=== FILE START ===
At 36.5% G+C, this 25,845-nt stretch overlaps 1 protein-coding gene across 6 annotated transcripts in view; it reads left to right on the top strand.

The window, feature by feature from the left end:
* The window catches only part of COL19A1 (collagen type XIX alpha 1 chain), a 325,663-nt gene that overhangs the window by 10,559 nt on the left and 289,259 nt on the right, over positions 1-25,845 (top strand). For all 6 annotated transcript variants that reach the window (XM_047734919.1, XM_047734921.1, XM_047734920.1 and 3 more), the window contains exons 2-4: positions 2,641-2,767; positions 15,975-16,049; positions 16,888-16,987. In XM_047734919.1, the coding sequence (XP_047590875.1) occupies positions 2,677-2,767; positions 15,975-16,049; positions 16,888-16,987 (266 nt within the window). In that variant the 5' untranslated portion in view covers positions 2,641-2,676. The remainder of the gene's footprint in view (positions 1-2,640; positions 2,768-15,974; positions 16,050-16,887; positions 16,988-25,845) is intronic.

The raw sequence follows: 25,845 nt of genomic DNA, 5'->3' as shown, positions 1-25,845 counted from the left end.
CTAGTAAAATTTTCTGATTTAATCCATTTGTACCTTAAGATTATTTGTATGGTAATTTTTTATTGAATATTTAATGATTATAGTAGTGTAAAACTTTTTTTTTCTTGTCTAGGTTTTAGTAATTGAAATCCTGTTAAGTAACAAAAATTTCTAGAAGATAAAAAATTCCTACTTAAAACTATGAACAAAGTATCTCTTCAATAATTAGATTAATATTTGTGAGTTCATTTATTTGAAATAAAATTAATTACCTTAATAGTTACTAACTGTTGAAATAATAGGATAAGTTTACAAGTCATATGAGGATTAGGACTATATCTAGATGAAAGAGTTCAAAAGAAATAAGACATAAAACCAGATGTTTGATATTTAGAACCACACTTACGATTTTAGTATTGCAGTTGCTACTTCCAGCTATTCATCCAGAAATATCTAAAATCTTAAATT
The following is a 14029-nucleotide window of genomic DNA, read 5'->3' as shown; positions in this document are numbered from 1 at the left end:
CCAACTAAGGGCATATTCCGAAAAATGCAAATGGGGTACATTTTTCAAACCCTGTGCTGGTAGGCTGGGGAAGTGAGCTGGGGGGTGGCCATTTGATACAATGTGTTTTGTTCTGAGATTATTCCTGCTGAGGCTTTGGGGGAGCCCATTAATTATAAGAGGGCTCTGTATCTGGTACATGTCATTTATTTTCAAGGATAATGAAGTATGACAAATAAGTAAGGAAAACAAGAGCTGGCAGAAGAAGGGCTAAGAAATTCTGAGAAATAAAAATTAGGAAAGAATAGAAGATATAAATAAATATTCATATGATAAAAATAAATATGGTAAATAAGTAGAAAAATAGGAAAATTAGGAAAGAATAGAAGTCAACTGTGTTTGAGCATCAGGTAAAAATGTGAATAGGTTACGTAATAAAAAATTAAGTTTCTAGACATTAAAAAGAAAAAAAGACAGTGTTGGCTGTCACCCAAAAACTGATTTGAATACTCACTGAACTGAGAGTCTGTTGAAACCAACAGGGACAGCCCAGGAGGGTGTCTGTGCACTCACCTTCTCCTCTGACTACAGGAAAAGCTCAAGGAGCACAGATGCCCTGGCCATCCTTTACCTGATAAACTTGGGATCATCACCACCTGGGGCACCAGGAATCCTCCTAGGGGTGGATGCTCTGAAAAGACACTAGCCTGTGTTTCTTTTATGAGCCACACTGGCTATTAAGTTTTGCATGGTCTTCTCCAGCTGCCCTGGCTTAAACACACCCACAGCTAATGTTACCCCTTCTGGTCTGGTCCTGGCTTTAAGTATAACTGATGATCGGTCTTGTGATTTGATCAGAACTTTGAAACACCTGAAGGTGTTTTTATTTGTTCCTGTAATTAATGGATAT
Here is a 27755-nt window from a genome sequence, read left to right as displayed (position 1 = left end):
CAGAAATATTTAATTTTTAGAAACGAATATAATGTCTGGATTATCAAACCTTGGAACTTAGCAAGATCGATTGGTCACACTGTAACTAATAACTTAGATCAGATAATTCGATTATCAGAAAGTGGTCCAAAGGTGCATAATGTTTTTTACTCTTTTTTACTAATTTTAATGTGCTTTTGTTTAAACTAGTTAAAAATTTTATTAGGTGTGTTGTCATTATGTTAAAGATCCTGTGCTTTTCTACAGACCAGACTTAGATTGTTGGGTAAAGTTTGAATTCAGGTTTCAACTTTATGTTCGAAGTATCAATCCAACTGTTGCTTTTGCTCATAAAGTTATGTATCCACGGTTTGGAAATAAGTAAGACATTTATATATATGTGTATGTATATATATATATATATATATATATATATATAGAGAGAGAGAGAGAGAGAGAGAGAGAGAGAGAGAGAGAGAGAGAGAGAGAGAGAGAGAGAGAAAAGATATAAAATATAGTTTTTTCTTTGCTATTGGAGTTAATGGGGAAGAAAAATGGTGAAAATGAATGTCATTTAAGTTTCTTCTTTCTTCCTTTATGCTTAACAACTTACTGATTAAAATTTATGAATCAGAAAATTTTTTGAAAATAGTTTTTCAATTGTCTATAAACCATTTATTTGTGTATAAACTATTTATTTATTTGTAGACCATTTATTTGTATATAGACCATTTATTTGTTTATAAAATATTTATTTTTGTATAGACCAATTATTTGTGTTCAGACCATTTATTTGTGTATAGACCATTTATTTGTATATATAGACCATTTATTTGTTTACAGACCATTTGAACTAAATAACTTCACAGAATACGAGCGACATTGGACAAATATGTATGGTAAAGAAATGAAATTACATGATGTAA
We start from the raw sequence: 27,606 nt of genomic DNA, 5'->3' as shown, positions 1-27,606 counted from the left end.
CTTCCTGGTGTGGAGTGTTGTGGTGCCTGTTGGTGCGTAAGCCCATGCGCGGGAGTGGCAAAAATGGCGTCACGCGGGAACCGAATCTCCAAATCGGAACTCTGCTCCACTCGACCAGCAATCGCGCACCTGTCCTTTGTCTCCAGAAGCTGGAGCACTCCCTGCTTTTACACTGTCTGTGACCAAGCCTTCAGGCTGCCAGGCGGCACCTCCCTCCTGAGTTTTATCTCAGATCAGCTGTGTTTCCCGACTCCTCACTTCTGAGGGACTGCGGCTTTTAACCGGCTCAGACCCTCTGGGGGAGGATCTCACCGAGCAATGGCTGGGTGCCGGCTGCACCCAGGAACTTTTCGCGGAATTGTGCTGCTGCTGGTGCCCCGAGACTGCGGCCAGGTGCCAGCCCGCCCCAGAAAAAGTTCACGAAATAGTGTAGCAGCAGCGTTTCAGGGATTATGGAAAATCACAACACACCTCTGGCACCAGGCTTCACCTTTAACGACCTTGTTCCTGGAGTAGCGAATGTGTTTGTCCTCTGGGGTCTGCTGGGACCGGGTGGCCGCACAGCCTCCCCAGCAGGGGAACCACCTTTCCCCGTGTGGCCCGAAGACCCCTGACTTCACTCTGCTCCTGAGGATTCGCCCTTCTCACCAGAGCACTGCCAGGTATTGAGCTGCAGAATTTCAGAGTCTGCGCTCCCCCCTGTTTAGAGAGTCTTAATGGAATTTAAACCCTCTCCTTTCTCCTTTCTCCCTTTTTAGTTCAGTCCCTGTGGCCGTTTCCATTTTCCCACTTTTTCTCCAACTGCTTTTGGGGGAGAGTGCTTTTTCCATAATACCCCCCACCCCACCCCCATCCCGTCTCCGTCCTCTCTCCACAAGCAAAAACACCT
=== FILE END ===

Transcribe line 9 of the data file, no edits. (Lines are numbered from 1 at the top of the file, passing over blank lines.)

CAGAAATATTTAATTTTTAGAAACGAATATAATGTCTGGATTATCAAACCTTGGAACTTAGCAAGATCGATTGGTCACACTGTAACTAATAACTTAGATCAGATAATTCGATTATCAGAAAGTGGTCCAAAGGTGCATAATGTTTTTTACTCTTTTTTACTAATTTTAATGTGCTTTTGTTTAAACTAGTTAAAAATTTTATTAGGTGTGTTGTCATTATGTTAAAGATCCTGTGCTTTTCTACAGACCAGACTTAGATTGTTGGGTAAAGTTTGAATTCAGGTTTCAACTTTATGTTCGAAGTATCAATCCAACTGTTGCTTTTGCTCATAAAGTTATGTATCCACGGTTTGGAAATAAGTAAGACATTTATATATATGTGTATGTATATATATATATATATATATATATATATATAGAGAGAGAGAGAGAGAGAGAGAGAGAGAGAGAGAGAGAGAGAGAGAGAGAGAGAGAGAGAGAAAAGATATAAAATATAGTTTTTTCTTTGCTATTGGAGTTAATGGGGAAGAAAAATGGTGAAAATGAATGTCATTTAAGTTTCTTCTTTCTTCCTTTATGCTTAACAACTTACTGATTAAAATTTATGAATCAGAAAATTTTTTGAAAATAGTTTTTCAATTGTCTATAAACCATTTATTTGTGTATAAACTATTTATTTATTTGTAGACCATTTATTTGTATATAGACCATTTATTTGTTTATAAAATATTTATTTTTGTATAGACCAATTATTTGTGTTCAGACCATTTATTTGTGTATAGACCATTTATTTGTATATATAGACCATTTATTTGTTTACAGACCATTTGAACTAAATAACTTCACAGAATACGAGCGACATTGGACAAATATGTATGGTAAAGAAATGAAATTACATGATGTAA